As I said, Pine Gap has been the subject of numerous protests over the years. This one was to mark the 50th anniversary of the signing of the lease – though for what exact purpose everyone was going out to the desert wasn’t quite made clear. More on that later.
The trip to Alice was in my friend Jim’s van. Jim is a veteran of numerous actions and court cases out at Alice – he was well acquainted with the route. The van runs off the biodeisel Jim makes out of used fish and chip oil; so all available car space was taken up with drums full of fuel. Other travel companions were my housemates Franz and Tim. Franz is Jim’s son so grew up going to protests though he is still a teenager. Tim is from New Zealand; his previous act of anti-war civil disobedience in Australia led to him being assaulted, stripped naked and threatened by SAS soldiers at Swan Island in Victoria. Undeterred, he was coming back for more.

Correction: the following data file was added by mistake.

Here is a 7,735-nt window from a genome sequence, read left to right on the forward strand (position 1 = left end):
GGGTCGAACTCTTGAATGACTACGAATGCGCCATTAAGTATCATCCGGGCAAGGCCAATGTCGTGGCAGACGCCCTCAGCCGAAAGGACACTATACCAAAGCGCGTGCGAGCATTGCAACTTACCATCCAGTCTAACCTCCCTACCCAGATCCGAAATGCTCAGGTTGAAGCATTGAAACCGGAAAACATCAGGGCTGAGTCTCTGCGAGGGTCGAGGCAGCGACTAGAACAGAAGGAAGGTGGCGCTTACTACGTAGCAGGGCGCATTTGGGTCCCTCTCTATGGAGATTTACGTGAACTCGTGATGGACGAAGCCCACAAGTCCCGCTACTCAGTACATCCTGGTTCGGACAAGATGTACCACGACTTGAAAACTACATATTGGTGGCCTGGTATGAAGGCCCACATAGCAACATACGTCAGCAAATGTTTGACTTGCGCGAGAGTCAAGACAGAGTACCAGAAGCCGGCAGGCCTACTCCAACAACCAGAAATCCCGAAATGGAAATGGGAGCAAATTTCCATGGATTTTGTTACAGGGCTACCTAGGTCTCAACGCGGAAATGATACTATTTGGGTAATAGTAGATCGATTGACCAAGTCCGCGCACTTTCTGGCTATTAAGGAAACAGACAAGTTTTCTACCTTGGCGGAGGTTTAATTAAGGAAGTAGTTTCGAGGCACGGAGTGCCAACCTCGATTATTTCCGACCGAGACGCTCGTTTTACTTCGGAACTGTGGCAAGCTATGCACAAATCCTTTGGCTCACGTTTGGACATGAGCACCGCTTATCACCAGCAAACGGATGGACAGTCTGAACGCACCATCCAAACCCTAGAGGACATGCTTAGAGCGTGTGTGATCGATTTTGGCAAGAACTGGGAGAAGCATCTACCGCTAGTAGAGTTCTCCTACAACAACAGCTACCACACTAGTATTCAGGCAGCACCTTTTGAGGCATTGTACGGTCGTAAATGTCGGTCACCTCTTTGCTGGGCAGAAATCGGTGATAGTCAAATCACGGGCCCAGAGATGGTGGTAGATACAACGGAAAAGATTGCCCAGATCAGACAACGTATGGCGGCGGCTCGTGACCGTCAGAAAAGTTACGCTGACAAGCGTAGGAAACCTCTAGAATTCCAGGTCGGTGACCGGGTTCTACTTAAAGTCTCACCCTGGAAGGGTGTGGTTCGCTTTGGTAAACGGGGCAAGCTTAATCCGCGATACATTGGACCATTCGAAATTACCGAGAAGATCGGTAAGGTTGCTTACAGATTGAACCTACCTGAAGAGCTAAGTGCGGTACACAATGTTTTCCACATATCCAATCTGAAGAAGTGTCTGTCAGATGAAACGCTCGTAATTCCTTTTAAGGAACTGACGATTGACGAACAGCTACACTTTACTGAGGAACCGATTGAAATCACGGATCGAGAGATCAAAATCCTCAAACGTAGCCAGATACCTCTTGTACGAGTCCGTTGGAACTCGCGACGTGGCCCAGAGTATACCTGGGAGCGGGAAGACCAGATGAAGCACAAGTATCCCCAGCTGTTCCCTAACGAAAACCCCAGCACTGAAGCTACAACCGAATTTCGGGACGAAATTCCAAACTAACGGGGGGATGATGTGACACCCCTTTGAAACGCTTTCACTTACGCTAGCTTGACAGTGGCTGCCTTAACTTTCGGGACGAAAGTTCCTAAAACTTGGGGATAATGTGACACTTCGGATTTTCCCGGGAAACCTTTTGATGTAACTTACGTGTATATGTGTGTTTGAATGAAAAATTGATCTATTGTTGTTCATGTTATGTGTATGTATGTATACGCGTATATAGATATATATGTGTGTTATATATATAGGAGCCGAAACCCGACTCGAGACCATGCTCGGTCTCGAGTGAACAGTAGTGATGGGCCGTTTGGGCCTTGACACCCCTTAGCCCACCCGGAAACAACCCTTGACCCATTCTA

For us housemates (and in fact Jim as well, who has for decades lived in similar Catholic Worker houses), travelling 3000km to protest was only part of our attempts to create a more just and peacefu world. Living together; we try to live communally and sustainably, to open our doors to friends and strangers needing somewhere to visit or stay, and to publicly agitate for the world we believe in.
The other travelling companion was a guy we’d never met but who got in contact looking for a lift. He was a talkative fellow, and didn’t necessarily share the same taste in conversation or the same values as the rest of us. Which is fine, but just gets a bit testing over a four day trip.
And for four days we drove. For a desert, it sure rained a lot. At Mt Isa we slept under the cover of a church’s back verandah and showered under an overflowing drain pipe. There we also briefly met up with the convoy from Cairns who were also heading out to Alice. They had had a torrid time with the weather and were drying out their stuff at the laundromat. Included in that group was our friend Margaret; another long-time peace activist who had been trying to organise an action for quite some time. We talked strategy for a bit then got back on the road.